An emphasis on difficulties, without consideration of children’s strengths, may be undermining attempts to treat learning disorders, according to a leading educational expert from the US, who is presenting at the APS College of Educational and Developmental Psychologists Conference in Melbourne today.
Professor Nancy Mather, a special education expert from the University of Arizona, said that all children learned differently and each child has learning strengths that can be harnessed to improve learning.
She said that the role of specific cognitive processes in learning could now be isolated, learning problems identified and programs developed to assist individual children.
“Learning disabilities relate to how children receive and process information related to learning, including how easily children can memorise and recall information, how well they can identify visual symbols, how well they can hear and understand sounds,” Professor Mather said.
She said that the complex interplay of factors meant there was no one-size-fits-all solution for learning disorders, but working with a child’s strengths and altering a learning program to accommodate difficulties is now recognised as the best approach to improve learning.
“Some children are better with verbal instruction or information and others with written so it is possible to adapt your teaching style to meet a child’s learning needs.”
She urged parents to fully investigate their child’s learning difficulty with the help of an expert with specific experience in that area of difficulty.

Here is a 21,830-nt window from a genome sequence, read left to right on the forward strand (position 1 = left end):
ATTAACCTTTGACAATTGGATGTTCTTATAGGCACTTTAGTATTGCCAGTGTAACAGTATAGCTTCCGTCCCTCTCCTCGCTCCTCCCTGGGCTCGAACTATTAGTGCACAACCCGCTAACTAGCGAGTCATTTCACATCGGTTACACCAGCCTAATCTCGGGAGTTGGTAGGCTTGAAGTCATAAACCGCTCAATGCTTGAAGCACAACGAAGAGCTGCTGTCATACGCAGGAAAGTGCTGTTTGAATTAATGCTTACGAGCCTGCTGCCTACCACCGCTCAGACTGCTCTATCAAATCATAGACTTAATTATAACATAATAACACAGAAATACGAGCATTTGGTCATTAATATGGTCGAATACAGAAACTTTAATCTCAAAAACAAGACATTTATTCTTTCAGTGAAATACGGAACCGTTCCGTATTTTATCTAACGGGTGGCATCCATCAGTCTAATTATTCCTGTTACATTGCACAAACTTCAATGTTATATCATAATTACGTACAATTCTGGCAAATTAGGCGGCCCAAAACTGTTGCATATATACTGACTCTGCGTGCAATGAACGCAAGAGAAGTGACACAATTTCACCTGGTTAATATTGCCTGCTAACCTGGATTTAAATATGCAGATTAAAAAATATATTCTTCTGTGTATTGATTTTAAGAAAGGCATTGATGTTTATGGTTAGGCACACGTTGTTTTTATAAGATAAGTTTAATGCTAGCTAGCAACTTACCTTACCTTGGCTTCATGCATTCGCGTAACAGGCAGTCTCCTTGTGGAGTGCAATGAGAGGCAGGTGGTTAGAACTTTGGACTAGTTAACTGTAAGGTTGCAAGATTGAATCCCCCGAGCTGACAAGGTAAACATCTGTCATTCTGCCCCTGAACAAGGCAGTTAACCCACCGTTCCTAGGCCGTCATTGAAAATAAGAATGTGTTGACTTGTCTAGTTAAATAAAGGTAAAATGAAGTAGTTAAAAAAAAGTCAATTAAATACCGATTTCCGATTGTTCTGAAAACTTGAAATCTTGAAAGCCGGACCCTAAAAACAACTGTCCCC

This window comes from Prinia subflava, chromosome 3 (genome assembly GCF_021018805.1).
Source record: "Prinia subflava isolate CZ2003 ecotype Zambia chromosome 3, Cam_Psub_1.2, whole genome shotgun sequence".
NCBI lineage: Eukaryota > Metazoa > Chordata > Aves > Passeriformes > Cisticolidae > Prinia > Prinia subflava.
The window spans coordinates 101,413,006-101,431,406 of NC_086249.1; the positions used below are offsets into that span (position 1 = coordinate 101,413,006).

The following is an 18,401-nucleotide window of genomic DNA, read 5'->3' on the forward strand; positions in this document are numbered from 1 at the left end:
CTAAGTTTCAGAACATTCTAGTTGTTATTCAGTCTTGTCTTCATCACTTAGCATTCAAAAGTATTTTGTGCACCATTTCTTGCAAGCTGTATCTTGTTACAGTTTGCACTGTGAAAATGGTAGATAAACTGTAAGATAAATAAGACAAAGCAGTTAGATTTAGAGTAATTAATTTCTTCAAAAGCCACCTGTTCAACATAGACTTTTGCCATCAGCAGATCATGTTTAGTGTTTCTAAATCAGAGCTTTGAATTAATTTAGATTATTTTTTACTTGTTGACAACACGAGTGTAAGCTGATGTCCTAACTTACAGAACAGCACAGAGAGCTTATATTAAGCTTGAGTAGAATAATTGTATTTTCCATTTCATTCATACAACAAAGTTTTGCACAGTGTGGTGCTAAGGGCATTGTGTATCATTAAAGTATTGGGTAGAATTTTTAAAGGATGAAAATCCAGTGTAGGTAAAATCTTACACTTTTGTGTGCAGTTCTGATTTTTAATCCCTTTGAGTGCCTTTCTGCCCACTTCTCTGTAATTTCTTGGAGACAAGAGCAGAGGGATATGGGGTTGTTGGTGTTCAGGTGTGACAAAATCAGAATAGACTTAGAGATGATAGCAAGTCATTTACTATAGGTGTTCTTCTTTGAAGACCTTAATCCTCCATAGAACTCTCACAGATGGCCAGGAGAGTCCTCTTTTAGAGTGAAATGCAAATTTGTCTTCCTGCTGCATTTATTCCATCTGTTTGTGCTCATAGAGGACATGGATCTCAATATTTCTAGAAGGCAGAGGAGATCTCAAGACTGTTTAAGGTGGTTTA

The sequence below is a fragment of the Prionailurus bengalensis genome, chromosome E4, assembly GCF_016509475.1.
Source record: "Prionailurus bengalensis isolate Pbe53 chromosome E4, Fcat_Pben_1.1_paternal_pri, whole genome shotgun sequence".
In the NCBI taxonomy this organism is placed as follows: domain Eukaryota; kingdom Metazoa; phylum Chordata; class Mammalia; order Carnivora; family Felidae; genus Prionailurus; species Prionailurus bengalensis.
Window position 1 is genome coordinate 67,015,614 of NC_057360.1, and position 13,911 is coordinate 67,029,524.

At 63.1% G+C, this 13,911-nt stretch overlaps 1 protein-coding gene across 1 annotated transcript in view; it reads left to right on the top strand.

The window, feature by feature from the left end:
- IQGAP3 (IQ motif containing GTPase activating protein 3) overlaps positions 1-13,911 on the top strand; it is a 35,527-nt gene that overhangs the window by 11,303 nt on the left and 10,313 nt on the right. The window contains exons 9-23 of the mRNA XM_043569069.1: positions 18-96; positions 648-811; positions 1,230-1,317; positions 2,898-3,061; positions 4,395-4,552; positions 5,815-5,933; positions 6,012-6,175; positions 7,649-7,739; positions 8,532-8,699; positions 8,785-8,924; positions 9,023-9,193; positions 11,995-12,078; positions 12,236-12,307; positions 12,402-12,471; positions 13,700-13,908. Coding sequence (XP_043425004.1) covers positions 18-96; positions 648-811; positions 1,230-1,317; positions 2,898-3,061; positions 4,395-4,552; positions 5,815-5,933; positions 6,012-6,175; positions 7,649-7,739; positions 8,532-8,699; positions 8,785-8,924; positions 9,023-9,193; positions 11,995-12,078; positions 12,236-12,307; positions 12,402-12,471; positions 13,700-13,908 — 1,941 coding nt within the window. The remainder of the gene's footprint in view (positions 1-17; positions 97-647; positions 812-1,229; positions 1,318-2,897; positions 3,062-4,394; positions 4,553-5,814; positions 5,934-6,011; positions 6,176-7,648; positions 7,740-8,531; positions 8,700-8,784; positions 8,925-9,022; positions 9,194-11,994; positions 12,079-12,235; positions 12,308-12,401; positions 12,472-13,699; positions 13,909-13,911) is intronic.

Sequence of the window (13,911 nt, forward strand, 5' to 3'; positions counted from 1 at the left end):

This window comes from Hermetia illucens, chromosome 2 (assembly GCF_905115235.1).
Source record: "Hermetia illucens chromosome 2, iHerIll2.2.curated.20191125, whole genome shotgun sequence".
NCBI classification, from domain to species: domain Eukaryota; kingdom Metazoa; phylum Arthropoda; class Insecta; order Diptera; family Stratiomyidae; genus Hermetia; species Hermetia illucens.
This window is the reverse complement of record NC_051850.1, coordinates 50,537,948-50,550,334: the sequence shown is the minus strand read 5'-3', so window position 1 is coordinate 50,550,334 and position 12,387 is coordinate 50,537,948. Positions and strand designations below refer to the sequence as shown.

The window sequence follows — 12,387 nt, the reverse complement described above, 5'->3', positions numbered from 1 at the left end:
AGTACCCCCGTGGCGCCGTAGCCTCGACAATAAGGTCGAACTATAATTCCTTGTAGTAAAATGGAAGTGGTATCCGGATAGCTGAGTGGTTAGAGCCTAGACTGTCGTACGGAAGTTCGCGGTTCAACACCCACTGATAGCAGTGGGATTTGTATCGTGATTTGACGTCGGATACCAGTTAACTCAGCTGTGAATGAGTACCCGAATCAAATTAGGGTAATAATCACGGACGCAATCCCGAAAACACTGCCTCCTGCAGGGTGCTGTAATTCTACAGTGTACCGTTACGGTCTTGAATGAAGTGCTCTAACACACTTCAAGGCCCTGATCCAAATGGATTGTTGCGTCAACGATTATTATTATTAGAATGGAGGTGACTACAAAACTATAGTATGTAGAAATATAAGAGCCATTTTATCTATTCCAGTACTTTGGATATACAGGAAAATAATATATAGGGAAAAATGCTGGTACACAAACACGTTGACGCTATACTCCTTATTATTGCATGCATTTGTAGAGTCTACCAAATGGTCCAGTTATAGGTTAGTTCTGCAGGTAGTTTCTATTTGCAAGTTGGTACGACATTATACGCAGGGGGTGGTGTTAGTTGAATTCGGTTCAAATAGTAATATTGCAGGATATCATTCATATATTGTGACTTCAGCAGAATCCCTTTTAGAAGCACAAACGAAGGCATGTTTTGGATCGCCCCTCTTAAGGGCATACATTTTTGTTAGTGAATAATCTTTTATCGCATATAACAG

“It can be baffling because often a parent sees that their child is competent and able in many ways but seems to be failing in one area. This can lead to the assumption the child is lazy, when they have a specific deficit that is holding them back,” she said.
Finally, she added: “Children are more than their academic abilities. There are a whole range of other abilities such as creativity, social skills and common sense that will affect their success in life. While we want to help them as best we can we also need to know that many other factors will influence their path in life. A focus on the whole child and developing each child’s unique potential is best.”
The Conference —Theory to Practice: Positive Development and Wellbeing, Educational and Developmental Psychology Conference 2011— is being hosted by the APS College of Educational and Developmental Psychologists to promote a broad spectrum of research in the sector from psycho-social wellbeing through to learning, literacy and numeracy. The College is committed to evidence-based practice and to promoting the best research and latest developments in the field.
To view the full Conference program, including research papers, visit the Conference website.
For more information, or to arrange an interview please contact: Rebecca Matthews on 03 8662 3358 or 0435 896 444, or Karen Coghlan on 0414 740 891.